Next, the dissolution properties of the HSP samples were studied by the dissolution test. As seen from the dissolution profiles of the samples in Figure 7, only about 4.7% of the original HSP dissolved within 4 hours as compared to 60 to 90% of dissolution for the EPN prepared HSP samples. This represents a 12 to 20 times increase in the percent dissolution of HSP. In accordance with the Noyes-Whitney equation, the dissolution rate constant K increased with the decrease in the particle size as seen from Table 1. The best dissolution was shown by sample 3, which was attributed to the maximum reduction in particle size which led to an increase in the exposed surface area available for dissolution. The DSC study revealed that the crystallinity of EPN prepared HSP nanoparticles was lower than that of the original HSP, which also contributed to the faster rate of dissolution for the HSP nanoparticles prepared.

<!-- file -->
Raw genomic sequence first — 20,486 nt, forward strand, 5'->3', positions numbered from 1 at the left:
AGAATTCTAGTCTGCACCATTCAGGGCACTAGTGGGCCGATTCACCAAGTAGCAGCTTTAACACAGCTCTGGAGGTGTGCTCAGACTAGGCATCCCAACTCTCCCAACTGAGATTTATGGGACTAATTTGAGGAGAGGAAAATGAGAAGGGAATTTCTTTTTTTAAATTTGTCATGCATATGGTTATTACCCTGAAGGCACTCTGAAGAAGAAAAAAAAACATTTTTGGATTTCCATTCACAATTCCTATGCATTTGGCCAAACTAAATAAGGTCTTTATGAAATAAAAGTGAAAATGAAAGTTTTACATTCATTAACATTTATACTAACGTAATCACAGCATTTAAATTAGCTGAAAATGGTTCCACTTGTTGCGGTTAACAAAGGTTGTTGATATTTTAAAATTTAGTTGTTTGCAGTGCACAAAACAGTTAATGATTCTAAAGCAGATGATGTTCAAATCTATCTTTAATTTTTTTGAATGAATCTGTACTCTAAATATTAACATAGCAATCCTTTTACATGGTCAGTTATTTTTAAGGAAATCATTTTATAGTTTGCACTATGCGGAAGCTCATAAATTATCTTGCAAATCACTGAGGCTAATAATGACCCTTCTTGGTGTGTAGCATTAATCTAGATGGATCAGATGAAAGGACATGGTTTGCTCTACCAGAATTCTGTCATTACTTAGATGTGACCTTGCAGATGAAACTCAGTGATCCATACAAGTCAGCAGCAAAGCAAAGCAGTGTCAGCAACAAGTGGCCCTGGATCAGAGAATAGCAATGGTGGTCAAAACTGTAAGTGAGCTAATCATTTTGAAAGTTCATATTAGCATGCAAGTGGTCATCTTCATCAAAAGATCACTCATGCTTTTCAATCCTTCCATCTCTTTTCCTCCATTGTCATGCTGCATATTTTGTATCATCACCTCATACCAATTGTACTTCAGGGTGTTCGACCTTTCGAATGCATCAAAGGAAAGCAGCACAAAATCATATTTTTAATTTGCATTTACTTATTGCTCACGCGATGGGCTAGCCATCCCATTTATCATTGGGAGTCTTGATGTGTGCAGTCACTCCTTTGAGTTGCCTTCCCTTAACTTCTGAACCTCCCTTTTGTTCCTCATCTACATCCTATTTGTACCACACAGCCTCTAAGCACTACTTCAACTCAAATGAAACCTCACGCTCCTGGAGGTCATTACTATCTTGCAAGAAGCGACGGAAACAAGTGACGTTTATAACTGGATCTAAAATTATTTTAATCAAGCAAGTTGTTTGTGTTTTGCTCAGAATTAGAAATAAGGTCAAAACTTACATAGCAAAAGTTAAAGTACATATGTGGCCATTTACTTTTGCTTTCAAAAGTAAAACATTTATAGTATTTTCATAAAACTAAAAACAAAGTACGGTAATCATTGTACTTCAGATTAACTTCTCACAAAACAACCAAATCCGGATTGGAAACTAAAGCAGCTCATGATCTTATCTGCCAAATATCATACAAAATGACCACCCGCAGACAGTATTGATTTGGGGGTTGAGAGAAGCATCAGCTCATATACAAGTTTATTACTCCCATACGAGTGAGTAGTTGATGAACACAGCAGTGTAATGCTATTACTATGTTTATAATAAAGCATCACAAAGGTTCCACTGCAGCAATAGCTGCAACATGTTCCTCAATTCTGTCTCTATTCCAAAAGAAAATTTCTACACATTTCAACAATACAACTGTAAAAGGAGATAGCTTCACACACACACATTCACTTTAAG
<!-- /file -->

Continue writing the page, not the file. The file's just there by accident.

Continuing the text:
The effects of drug concentration and solvent to antisolvent (SAS) ratio on the fabrication of GLB nanoparticles by the EPN process were also examined as described in Table 1. The SEM microphotographs of the EPN prepared GLB particles under variable conditions (Figure 8). It is observed from Figure 8 that the EPN prepared GLB particles were in the size range of 120 – 226 nm. The EPN prepared drug nanoparticles were more uniform and the uniformity was more prominent at a higher solvent to antisolvent ratio. The size of GLB nanoparticles tended to decrease at lower drug concentration and higher solvent to antisolvent ratio. In order to understand the effect of the EPN process on the thermal properties of GLB, DSC measurement was conducted and the melting heat (ΔHf) values obtained from the DSC study are summarized in Table 1. The heat of fusion of the original GLB powder was higher than that of the EPN prepared GLB particles. These results suggest that the crystallinity of GLB particles was decreased when the particles were prepared by the EPN method. Table 1 shows the experimental data for the dissolution of the original GLB powder and EPN prepared GLB particles, and the dissolution profiles for the samples (Figures 9 and 10). The dissolution of original GLB powder in water was very low so that after 4 hours only about 10.9% of the original GLB powder was dissolved. For the EPN prepared samples the dissolution rate was better. The best dissolution was observed for the EPN prepared sample 3, with 99.6% drug dissolved after 4 hours. This is an approximately 9 times substantial increase in the percent dissolution. As seen from Table 1, the R2 value of more than 0.9 indicated good correlation between the Noyes-Whitney equation and our measured dissolution data, and the dissolution rate constant K increased with the decrease in the particle size. The particle size of original GLB powder was reduced from 111.2 μm to a size in a range of approximately 120-226 nm by the EPN process along with the reduction in the crystallinity proved by the lower ΔHf values shown in Table 1. Both these factors resulted in an increased percent dissolution for the GLB nanopaticles by 7.7 to 9 times compared to the original GLB powder.